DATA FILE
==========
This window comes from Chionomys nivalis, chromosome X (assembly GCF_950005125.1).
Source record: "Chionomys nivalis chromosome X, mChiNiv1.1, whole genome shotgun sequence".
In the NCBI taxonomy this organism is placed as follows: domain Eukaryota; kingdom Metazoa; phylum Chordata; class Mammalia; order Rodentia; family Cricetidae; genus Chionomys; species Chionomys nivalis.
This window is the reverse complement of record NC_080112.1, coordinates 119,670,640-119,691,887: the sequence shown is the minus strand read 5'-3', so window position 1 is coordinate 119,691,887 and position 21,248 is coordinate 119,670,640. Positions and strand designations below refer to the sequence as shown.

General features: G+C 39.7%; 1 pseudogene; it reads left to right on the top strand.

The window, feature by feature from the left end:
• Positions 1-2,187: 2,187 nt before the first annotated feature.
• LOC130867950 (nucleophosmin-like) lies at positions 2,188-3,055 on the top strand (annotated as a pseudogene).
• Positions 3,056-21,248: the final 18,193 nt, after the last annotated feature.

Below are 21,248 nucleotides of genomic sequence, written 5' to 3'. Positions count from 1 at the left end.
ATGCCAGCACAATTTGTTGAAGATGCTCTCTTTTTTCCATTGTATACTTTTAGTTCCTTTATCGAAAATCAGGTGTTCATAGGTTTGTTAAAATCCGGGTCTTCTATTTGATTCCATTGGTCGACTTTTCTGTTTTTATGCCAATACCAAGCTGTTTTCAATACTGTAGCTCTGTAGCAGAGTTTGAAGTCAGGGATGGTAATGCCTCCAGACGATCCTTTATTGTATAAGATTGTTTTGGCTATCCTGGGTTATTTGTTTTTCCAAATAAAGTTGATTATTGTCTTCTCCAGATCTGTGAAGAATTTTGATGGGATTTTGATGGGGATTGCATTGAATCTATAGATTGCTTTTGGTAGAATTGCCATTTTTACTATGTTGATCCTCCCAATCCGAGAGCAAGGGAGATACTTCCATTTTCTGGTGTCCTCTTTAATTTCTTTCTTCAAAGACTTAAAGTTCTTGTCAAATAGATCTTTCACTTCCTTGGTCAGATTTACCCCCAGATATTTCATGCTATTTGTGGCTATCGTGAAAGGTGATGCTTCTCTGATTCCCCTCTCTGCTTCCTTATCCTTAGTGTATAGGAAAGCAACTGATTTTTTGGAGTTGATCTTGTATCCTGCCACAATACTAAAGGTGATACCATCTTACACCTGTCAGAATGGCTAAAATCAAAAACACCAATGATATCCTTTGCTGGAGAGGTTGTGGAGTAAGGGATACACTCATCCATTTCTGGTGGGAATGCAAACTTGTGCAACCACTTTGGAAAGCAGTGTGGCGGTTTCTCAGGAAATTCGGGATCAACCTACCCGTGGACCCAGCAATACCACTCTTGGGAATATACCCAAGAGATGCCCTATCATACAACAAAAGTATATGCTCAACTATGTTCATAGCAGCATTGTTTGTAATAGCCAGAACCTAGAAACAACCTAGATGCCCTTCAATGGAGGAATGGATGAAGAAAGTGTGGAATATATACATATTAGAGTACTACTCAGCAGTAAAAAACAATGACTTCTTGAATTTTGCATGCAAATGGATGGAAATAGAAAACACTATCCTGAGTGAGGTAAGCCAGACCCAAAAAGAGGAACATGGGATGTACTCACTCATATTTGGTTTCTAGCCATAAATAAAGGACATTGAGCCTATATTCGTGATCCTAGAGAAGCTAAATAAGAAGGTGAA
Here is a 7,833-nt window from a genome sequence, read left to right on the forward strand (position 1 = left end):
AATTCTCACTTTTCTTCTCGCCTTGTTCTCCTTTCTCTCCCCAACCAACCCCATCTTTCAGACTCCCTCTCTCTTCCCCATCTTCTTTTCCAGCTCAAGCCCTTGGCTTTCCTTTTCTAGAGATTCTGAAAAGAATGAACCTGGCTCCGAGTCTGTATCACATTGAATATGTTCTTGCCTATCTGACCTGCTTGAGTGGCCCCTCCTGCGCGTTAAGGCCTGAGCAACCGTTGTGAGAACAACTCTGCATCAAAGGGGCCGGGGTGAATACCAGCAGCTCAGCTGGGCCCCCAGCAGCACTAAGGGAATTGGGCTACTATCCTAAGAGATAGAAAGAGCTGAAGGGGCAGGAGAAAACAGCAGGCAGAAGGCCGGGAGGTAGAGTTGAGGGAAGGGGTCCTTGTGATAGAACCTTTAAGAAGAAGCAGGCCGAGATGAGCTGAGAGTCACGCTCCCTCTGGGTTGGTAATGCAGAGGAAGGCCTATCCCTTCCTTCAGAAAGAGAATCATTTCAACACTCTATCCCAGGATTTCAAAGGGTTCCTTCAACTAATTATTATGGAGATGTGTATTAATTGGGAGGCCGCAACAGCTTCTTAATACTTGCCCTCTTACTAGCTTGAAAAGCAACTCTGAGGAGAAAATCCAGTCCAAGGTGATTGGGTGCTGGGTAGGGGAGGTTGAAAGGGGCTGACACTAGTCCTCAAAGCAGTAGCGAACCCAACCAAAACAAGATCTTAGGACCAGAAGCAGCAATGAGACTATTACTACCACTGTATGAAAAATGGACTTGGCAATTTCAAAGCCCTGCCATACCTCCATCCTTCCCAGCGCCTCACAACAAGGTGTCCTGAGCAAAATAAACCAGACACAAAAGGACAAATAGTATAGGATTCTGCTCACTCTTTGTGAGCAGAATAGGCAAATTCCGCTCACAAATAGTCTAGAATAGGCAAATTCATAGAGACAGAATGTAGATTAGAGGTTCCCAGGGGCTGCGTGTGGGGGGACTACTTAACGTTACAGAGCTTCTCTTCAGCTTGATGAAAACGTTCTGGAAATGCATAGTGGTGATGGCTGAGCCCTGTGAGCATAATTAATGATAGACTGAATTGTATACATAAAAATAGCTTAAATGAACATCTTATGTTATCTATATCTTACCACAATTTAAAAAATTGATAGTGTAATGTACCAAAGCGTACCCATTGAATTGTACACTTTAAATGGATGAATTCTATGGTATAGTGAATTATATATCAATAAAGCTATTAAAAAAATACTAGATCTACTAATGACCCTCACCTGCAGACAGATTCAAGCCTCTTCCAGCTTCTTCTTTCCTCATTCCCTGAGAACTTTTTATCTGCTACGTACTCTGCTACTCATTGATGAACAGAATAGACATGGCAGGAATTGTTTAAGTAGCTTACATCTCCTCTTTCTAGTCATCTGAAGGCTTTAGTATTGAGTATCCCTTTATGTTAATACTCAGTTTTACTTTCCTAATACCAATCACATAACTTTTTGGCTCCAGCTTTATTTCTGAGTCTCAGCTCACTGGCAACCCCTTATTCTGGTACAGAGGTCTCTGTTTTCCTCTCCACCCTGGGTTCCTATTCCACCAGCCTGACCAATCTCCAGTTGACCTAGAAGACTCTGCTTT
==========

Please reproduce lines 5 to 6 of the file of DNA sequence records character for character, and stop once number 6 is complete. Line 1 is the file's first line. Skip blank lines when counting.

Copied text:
General features: G+C 39.7%; 1 pseudogene; it reads left to right on the top strand.

The window, feature by feature from the left end: